Building on BitBox at LightningHackaday #3
Following the success of the Lisbon Chainhack Hackathon — where the team won 1st prize for the Lightning Hardware Wallet — we will be attending the Berlin LightningHackday Hackathon on 31 August to continue our journey.
This time, we will be showing off the BitBox v2 device: the new one with the screen! While hacking on Arduino is fun, we would like to build on enterprise grade hardware which cannot easily be tampered with. The BitBox has a secure microchip for storing sensitive information. The chip has hardware support for AES encryption and hashing as well as a random number generator. The BitBox is basically a hardware security module in your pocket. We will be in Berlin to help you code with the device and build a lightning hardware wallet.
We will provide a docker image for coding environment and publish instructions on how to use the screen, the touch buttons and sliders, the cryptographic functions and memory persistence.
We would like you to get the community one step further towards having a secure way of signing Lightning transactions. As explained in the Chainhack blog post, c-lightning is already designed in a modular way and laid-out for using hardware security modules. The signing of the Lightning transaction takes place in the hsmd sub-process daemon. Currently, the hsmd module generates a random secret and stores it in a file called hsm_secret. The 32 byte secret entropy is used to derive on-chain transaction-signing keys, node keys for communication and signing invoices, and peer seeds to generate channel secrets (see https://github.com/hkjn/lnhw/tree/master/doc/hsmd).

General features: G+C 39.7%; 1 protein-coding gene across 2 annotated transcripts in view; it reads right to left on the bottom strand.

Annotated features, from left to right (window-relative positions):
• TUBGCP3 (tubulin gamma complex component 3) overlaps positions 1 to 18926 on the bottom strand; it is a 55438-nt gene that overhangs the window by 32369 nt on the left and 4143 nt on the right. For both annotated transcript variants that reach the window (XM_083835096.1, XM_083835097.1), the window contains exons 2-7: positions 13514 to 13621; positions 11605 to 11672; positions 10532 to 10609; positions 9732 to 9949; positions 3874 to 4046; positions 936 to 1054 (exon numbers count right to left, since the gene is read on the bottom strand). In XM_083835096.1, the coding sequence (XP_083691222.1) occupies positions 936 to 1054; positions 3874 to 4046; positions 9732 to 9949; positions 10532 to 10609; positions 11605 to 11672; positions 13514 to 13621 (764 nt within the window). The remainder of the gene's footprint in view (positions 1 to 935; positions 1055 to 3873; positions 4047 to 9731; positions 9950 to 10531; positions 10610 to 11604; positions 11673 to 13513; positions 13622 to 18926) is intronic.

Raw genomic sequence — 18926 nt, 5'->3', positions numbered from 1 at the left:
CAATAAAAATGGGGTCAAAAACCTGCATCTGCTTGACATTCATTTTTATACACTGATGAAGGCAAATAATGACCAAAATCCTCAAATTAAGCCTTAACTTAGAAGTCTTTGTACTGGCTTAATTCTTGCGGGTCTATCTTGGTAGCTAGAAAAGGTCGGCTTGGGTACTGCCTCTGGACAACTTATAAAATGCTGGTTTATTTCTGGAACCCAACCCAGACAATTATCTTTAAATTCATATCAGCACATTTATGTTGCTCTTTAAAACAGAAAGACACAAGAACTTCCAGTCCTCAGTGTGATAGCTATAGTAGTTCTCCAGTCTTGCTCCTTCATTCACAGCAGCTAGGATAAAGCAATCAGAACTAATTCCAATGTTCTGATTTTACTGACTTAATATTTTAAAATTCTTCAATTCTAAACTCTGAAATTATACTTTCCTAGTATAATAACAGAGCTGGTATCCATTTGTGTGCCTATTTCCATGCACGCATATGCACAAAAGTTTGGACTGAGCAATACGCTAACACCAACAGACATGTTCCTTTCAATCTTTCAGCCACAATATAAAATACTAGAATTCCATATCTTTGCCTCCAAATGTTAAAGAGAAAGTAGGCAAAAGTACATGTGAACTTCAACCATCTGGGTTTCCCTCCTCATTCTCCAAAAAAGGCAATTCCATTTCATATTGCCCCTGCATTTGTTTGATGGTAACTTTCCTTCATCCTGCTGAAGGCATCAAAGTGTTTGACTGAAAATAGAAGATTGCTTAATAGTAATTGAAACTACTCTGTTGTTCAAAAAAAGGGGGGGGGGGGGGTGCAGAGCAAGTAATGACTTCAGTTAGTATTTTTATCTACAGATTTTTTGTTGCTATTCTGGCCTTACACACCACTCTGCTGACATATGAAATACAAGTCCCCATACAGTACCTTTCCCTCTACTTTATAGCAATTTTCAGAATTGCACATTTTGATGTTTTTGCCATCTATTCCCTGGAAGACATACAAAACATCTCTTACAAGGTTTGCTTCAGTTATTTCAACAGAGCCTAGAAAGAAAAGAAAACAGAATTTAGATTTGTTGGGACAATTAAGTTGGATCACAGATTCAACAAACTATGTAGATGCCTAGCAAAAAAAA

At Chainhack, we decided to move away from storing the secret in a file on a potentially compromised computer, and instead store and retrieve it from an external device: an Arduino Adafruit M0. The focus was, of course, to provide a proof-of-concept for separating the key storage away from c-lightning and interacting with a hardware wallet. However, we limited ourselves to storing a hard-coded secret on the Arduino’s memory, and asking a user for confirmation. Signing was still done in c-lightning, which means that the secret was passed to the potentially compromised environment. Let’s see if we can improve that in Berlin.
If this sounds interesting get in touch with us on Twitter or approach us at the event. We can help you set up the environment, provide you with hardware that can be flashed with your own firmware, and with code snippets for the HID/JSON communication to access the API of the BitBox v2. You’ll surely learn a lot about lightning and close-to-hardware engineering!